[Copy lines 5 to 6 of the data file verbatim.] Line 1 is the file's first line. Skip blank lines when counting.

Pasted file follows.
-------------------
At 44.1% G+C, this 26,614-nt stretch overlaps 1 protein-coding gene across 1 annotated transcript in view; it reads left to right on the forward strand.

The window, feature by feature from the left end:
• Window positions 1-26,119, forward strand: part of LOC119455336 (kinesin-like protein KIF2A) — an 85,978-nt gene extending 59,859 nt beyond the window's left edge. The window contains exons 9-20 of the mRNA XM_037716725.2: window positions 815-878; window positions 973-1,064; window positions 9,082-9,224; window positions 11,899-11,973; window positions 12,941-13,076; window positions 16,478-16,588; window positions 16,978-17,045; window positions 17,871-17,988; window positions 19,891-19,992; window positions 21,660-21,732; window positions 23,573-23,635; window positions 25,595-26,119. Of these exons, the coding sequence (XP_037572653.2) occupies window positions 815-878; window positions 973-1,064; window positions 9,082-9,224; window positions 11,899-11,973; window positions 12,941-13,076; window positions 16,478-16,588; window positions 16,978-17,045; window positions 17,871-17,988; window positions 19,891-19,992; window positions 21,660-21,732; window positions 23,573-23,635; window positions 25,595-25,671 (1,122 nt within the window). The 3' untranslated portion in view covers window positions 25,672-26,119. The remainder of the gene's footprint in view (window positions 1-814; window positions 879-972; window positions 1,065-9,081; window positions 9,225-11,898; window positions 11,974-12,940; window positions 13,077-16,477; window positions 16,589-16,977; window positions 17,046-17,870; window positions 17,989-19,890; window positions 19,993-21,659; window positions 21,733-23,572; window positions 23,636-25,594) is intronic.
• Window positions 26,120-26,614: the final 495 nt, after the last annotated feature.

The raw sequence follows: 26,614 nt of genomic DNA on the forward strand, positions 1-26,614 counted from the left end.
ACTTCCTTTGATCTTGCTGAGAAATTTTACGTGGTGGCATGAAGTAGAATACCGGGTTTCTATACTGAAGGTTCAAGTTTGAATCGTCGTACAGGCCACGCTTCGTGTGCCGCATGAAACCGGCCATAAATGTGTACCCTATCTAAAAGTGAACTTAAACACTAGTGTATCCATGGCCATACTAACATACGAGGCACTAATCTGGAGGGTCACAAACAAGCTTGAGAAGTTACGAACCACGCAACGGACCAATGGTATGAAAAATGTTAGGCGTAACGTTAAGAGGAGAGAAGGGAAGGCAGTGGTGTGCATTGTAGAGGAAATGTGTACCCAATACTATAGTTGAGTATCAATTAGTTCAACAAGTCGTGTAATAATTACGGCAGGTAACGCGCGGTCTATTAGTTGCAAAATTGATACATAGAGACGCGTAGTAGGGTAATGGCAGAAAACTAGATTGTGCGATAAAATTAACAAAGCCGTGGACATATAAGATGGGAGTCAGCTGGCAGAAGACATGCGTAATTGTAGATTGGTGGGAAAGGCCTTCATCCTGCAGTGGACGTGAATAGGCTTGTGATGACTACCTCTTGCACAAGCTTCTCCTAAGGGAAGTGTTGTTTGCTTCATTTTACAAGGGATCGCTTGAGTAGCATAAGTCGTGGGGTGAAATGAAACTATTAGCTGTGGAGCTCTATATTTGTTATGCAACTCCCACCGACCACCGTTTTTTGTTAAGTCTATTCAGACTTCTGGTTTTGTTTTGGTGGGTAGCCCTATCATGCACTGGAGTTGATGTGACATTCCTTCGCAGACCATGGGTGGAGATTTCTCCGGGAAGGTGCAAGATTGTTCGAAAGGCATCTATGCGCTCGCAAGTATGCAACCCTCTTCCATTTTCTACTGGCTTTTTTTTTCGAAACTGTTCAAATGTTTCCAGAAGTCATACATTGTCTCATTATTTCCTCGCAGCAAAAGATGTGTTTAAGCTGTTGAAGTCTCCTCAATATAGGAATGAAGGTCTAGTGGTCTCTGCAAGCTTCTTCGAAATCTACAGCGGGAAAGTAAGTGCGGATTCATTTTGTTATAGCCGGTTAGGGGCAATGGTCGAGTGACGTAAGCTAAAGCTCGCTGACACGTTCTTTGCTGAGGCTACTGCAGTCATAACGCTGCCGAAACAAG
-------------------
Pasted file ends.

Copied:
The raw sequence follows: 26,614 nt of genomic DNA on the forward strand, positions 1-26,614 counted from the left end.
ACTTCCTTTGATCTTGCTGAGAAATTTTACGTGGTGGCATGAAGTAGAATACCGGGTTTCTATACTGAAGGTTCAAGTTTGAATCGTCGTACAGGCCACGCTTCGTGTGCCGCATGAAACCGGCCATAAATGTGTACCCTATCTAAAAGTGAACTTAAACACTAGTGTATCCATGGCCATACTAACATACGAGGCACTAATCTGGAGGGTCACAAACAAGCTTGAGAAGTTACGAACCACGCAACGGACCAATGGTATGAAAAATGTTAGGCGTAACGTTAAGAGGAGAGAAGGGAAGGCAGTGGTGTGCATTGTAGAGGAAATGTGTACCCAATACTATAGTTGAGTATCAATTAGTTCAACAAGTCGTGTAATAATTACGGCAGGTAACGCGCGGTCTATTAGTTGCAAAATTGATACATAGAGACGCGTAGTAGGGTAATGGCAGAAAACTAGATTGTGCGATAAAATTAACAAAGCCGTGGACATATAAGATGGGAGTCAGCTGGCAGAAGACATGCGTAATTGTAGATTGGTGGGAAAGGCCTTCATCCTGCAGTGGACGTGAATAGGCTTGTGATGACTACCTCTTGCACAAGCTTCTCCTAAGGGAAGTGTTGTTTGCTTCATTTTACAAGGGATCGCTTGAGTAGCATAAGTCGTGGGGTGAAATGAAACTATTAGCTGTGGAGCTCTATATTTGTTATGCAACTCCCACCGACCACCGTTTTTTGTTAAGTCTATTCAGACTTCTGGTTTTGTTTTGGTGGGTAGCCCTATCATGCACTGGAGTTGATGTGACATTCCTTCGCAGACCATGGGTGGAGATTTCTCCGGGAAGGTGCAAGATTGTTCGAAAGGCATCTATGCGCTCGCAAGTATGCAACCCTCTTCCATTTTCTACTGGCTTTTTTTTTCGAAACTGTTCAAATGTTTCCAGAAGTCATACATTGTCTCATTATTTCCTCGCAGCAAAAGATGTGTTTAAGCTGTTGAAGTCTCCTCAATATAGGAATGAAGGTCTAGTGGTCTCTGCAAGCTTCTTCGAAATCTACAGCGGGAAAGTAAGTGCGGATTCATTTTGTTATAGCCGGTTAGGGGCAATGGTCGAGTGACGTAAGCTAAAGCTCGCTGACACGTTCTTTGCTGAGGCTACTGCAGTCATAACGCTGCCGAAACAAG